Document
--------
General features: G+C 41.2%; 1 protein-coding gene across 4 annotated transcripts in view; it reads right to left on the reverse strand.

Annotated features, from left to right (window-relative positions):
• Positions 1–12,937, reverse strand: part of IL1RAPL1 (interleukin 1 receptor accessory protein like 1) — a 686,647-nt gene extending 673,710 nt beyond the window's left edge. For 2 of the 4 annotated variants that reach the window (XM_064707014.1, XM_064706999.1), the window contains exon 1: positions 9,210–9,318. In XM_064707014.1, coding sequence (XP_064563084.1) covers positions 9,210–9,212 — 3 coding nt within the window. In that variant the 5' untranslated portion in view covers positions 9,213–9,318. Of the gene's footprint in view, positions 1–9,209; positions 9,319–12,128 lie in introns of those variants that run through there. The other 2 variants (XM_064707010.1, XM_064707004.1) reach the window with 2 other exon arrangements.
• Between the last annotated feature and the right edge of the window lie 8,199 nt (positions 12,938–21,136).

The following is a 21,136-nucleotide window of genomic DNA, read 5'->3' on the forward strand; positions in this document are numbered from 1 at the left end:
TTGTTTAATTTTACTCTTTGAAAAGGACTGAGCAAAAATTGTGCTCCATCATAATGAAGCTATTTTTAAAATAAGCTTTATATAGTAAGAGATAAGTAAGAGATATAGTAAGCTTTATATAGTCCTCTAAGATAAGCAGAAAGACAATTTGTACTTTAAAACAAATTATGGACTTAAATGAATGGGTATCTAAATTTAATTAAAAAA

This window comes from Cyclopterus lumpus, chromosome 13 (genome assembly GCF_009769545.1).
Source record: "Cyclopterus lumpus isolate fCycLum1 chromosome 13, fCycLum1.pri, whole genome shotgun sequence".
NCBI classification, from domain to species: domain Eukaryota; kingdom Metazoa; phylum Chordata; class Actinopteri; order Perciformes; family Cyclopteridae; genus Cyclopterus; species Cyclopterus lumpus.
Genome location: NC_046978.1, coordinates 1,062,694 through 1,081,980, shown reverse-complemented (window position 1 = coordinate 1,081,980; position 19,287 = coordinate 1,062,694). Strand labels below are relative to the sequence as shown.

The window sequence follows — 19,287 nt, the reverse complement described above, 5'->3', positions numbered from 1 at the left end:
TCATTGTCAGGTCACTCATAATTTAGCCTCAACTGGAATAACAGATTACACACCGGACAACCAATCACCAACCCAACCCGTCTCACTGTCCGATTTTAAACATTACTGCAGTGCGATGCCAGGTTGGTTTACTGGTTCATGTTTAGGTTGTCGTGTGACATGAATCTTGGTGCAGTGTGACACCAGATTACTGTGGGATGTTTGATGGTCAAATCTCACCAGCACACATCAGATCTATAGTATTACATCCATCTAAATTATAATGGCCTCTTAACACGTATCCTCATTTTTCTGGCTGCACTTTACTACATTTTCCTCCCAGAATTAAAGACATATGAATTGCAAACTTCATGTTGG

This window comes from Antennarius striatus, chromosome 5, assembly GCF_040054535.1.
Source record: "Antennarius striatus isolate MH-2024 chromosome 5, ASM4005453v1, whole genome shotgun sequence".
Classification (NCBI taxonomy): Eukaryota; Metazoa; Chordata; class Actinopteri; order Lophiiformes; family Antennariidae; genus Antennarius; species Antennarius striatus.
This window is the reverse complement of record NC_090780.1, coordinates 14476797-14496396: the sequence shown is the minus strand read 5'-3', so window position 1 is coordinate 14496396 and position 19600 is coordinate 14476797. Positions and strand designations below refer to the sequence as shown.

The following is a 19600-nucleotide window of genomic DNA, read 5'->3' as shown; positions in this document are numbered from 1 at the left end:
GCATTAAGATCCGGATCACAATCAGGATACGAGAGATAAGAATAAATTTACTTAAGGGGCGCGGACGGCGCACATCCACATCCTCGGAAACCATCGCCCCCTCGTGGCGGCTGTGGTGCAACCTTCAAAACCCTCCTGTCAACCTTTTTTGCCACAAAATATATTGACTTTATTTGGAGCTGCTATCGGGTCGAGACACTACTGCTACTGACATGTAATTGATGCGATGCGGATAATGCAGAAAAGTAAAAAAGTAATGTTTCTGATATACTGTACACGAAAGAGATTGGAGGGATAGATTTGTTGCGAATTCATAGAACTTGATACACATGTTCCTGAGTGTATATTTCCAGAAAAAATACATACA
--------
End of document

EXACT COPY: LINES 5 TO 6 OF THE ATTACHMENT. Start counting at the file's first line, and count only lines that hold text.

The following is a 21,136-nucleotide window of genomic DNA, read 5'->3' on the forward strand; positions in this document are numbered from 1 at the left end:
TTGTTTAATTTTACTCTTTGAAAAGGACTGAGCAAAAATTGTGCTCCATCATAATGAAGCTATTTTTAAAATAAGCTTTATATAGTAAGAGATAAGTAAGAGATATAGTAAGCTTTATATAGTCCTCTAAGATAAGCAGAAAGACAATTTGTACTTTAAAACAAATTATGGACTTAAATGAATGGGTATCTAAATTTAATTAAAAAA